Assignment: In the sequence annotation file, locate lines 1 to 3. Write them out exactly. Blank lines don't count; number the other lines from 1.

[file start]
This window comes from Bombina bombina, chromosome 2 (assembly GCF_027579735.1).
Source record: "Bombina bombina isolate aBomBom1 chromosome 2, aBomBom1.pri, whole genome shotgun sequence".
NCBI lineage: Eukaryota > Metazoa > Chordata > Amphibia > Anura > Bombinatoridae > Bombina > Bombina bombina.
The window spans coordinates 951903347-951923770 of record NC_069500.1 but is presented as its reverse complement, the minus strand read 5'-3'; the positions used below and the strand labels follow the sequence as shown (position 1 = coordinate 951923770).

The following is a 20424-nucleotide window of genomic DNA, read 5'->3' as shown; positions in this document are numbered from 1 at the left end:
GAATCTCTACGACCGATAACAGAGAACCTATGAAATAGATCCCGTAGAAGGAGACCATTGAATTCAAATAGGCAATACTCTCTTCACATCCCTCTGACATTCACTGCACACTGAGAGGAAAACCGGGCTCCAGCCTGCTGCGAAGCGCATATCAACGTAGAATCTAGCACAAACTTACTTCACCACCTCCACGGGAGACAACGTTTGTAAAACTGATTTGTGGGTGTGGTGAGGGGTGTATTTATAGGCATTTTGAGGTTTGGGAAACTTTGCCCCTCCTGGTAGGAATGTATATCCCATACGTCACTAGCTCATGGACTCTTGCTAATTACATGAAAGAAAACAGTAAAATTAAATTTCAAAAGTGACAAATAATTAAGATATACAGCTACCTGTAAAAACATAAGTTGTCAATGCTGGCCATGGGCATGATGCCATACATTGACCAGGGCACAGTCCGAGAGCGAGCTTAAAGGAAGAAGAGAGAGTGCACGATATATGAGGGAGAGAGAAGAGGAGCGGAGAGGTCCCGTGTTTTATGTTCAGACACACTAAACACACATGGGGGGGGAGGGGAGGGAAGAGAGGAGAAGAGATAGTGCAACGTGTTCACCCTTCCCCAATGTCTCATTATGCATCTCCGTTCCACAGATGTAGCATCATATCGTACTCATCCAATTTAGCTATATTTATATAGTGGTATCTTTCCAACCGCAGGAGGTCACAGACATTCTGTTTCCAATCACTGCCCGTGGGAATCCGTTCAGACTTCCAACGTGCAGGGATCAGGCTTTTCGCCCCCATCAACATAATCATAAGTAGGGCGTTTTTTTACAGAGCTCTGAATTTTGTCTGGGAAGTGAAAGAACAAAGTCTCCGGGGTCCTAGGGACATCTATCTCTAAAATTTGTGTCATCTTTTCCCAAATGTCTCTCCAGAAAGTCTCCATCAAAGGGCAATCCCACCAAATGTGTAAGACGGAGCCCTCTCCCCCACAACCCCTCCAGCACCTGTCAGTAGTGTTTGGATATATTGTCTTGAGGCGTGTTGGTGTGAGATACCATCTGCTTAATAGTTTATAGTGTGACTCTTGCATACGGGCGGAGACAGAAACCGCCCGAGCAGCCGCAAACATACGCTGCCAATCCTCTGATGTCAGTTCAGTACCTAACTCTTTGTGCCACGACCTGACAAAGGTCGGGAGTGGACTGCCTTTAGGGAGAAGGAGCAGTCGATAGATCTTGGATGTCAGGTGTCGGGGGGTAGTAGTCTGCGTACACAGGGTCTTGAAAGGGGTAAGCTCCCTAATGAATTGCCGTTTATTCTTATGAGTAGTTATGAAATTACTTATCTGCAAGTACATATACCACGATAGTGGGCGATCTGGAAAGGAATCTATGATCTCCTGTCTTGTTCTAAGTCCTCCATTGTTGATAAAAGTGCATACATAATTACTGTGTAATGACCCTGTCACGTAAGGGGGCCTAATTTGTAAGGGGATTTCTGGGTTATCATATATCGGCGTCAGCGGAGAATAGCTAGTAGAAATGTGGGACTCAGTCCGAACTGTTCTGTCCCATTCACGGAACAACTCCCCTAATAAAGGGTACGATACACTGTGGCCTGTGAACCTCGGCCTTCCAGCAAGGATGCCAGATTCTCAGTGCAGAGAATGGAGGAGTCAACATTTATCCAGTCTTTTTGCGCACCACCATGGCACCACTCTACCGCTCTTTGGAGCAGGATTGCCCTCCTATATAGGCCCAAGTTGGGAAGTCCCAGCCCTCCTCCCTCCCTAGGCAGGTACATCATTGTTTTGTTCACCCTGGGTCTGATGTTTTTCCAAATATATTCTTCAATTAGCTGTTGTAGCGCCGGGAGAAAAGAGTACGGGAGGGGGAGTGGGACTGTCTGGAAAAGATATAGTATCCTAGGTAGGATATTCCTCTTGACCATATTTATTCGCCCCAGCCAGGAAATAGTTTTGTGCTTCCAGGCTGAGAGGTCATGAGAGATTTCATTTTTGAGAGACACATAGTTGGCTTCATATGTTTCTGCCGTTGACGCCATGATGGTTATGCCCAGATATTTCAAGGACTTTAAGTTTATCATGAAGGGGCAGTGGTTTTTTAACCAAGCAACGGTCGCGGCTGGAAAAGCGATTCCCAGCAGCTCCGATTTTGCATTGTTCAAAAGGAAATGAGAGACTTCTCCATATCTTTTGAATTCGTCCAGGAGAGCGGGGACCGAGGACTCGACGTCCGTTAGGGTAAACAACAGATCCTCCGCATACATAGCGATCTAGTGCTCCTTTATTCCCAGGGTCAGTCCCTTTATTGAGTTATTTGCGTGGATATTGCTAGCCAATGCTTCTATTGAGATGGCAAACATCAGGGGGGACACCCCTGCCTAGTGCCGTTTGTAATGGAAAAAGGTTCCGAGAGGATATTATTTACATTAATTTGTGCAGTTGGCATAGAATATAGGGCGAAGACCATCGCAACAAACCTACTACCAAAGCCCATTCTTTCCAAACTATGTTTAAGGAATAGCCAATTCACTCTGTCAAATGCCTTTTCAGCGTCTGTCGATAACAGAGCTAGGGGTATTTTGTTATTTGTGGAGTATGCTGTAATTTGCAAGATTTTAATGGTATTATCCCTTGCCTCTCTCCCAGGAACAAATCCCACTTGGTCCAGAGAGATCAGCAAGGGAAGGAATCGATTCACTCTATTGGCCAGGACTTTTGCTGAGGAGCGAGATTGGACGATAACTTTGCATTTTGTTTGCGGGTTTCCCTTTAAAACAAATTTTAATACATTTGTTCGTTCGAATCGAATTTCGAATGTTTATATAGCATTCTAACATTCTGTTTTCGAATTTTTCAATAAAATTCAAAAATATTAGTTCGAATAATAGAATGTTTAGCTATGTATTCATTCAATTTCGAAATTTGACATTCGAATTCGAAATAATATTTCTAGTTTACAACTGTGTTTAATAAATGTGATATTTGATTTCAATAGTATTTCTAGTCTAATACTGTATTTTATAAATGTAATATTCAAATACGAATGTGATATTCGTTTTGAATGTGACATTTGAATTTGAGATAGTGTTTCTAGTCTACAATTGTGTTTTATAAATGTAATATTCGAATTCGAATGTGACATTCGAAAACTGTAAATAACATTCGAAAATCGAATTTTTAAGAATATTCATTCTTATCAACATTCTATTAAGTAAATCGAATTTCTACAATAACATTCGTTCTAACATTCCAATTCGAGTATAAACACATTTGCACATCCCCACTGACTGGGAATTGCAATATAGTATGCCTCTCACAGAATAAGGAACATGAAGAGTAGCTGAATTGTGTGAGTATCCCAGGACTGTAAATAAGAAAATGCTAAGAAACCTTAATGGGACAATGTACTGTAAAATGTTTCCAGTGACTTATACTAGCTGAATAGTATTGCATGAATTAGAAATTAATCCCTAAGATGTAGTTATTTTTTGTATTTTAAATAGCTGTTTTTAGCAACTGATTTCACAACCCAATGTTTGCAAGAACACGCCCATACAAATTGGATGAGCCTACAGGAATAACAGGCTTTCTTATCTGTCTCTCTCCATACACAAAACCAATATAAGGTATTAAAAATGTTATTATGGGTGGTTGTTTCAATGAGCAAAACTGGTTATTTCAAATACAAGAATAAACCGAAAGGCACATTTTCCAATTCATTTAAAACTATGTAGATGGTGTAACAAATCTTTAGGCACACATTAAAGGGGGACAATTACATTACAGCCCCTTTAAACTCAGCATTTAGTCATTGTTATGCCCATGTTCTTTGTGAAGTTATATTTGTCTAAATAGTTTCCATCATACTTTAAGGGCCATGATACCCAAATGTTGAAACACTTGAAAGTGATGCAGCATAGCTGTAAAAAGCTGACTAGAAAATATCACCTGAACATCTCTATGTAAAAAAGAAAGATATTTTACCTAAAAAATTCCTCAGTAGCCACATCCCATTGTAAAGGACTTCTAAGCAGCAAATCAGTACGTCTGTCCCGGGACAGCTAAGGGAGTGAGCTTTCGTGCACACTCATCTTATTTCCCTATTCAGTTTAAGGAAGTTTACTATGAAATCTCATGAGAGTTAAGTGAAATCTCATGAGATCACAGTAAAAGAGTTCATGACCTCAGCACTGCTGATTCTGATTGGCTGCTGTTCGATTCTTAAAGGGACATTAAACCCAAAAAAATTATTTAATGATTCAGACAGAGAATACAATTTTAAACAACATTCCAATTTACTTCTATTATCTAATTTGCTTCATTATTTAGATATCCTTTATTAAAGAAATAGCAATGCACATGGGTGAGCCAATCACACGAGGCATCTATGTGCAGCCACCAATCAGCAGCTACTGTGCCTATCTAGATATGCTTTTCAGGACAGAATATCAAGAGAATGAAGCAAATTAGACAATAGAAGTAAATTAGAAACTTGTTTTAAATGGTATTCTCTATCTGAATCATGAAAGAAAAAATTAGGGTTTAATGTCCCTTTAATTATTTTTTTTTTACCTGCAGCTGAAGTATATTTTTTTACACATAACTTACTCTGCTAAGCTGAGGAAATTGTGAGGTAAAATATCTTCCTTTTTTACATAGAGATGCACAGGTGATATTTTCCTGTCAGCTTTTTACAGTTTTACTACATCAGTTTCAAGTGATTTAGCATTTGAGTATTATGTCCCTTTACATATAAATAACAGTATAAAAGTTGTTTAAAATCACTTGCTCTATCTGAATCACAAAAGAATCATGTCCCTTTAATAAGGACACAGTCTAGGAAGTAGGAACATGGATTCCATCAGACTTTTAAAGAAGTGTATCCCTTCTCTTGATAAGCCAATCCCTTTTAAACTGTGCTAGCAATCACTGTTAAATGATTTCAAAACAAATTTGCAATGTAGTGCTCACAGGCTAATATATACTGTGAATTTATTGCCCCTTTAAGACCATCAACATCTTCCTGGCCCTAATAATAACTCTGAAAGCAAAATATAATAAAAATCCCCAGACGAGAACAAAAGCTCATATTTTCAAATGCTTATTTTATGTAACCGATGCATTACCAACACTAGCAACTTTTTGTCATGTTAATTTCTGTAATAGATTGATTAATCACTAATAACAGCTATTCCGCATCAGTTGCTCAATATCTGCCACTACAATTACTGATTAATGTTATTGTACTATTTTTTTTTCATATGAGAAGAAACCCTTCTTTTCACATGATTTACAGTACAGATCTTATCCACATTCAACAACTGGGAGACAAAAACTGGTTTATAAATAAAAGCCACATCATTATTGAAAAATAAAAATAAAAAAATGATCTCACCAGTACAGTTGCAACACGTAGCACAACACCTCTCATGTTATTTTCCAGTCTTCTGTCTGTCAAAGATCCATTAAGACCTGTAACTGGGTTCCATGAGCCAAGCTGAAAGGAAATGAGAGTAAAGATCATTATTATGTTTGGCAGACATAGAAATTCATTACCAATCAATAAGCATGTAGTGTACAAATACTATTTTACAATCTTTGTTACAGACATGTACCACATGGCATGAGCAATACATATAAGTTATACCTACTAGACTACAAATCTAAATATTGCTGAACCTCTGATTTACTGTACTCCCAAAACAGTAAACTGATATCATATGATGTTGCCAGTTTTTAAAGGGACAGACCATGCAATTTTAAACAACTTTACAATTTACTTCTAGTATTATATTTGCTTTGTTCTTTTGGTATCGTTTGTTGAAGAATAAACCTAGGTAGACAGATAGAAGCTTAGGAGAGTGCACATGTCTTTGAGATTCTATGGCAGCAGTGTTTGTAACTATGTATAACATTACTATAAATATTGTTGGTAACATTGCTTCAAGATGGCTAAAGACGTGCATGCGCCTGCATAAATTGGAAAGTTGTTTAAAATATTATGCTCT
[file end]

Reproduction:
This window comes from Bombina bombina, chromosome 2 (assembly GCF_027579735.1).
Source record: "Bombina bombina isolate aBomBom1 chromosome 2, aBomBom1.pri, whole genome shotgun sequence".
NCBI lineage: Eukaryota > Metazoa > Chordata > Amphibia > Anura > Bombinatoridae > Bombina > Bombina bombina.